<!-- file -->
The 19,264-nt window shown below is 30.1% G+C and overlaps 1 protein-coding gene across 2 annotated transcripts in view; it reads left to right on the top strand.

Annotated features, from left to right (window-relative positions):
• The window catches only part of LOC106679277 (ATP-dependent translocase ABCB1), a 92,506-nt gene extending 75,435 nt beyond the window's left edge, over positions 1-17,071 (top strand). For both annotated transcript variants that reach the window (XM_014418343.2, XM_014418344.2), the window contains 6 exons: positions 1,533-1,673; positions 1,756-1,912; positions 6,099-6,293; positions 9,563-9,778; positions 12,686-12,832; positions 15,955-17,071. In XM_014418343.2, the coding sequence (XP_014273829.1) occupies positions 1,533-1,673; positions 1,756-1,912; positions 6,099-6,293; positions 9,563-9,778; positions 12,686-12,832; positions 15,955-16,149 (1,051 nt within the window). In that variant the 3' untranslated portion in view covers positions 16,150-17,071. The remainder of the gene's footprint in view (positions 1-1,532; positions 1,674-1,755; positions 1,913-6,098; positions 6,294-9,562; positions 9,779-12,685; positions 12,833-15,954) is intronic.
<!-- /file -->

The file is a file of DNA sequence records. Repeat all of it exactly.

The 19,264-nt window shown below is 30.1% G+C and overlaps 1 protein-coding gene across 2 annotated transcripts in view; it reads left to right on the top strand.

Annotated features, from left to right (window-relative positions):
• The window catches only part of LOC106679277 (ATP-dependent translocase ABCB1), a 92,506-nt gene extending 75,435 nt beyond the window's left edge, over positions 1-17,071 (top strand). For both annotated transcript variants that reach the window (XM_014418343.2, XM_014418344.2), the window contains 6 exons: positions 1,533-1,673; positions 1,756-1,912; positions 6,099-6,293; positions 9,563-9,778; positions 12,686-12,832; positions 15,955-17,071. In XM_014418343.2, the coding sequence (XP_014273829.1) occupies positions 1,533-1,673; positions 1,756-1,912; positions 6,099-6,293; positions 9,563-9,778; positions 12,686-12,832; positions 15,955-16,149 (1,051 nt within the window). In that variant the 3' untranslated portion in view covers positions 16,150-17,071. The remainder of the gene's footprint in view (positions 1-1,532; positions 1,674-1,755; positions 1,913-6,098; positions 6,294-9,562; positions 9,779-12,685; positions 12,833-15,954) is intronic.